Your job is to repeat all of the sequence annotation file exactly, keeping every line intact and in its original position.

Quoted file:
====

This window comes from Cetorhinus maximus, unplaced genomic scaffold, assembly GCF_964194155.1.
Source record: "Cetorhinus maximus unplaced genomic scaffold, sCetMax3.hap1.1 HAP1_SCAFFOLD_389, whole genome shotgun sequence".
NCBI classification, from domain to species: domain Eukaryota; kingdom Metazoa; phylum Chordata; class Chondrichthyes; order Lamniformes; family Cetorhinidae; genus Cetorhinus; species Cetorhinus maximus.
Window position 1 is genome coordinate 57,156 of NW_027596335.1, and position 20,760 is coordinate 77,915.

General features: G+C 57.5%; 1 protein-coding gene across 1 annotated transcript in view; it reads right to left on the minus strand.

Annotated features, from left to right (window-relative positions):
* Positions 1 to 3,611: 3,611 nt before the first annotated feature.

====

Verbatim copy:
This window comes from Cetorhinus maximus, unplaced genomic scaffold, assembly GCF_964194155.1.
Source record: "Cetorhinus maximus unplaced genomic scaffold, sCetMax3.hap1.1 HAP1_SCAFFOLD_389, whole genome shotgun sequence".
NCBI classification, from domain to species: domain Eukaryota; kingdom Metazoa; phylum Chordata; class Chondrichthyes; order Lamniformes; family Cetorhinidae; genus Cetorhinus; species Cetorhinus maximus.
Window position 1 is genome coordinate 57,156 of NW_027596335.1, and position 20,760 is coordinate 77,915.

General features: G+C 57.5%; 1 protein-coding gene across 1 annotated transcript in view; it reads right to left on the minus strand.

Annotated features, from left to right (window-relative positions):
* Positions 1 to 3,611: 3,611 nt before the first annotated feature.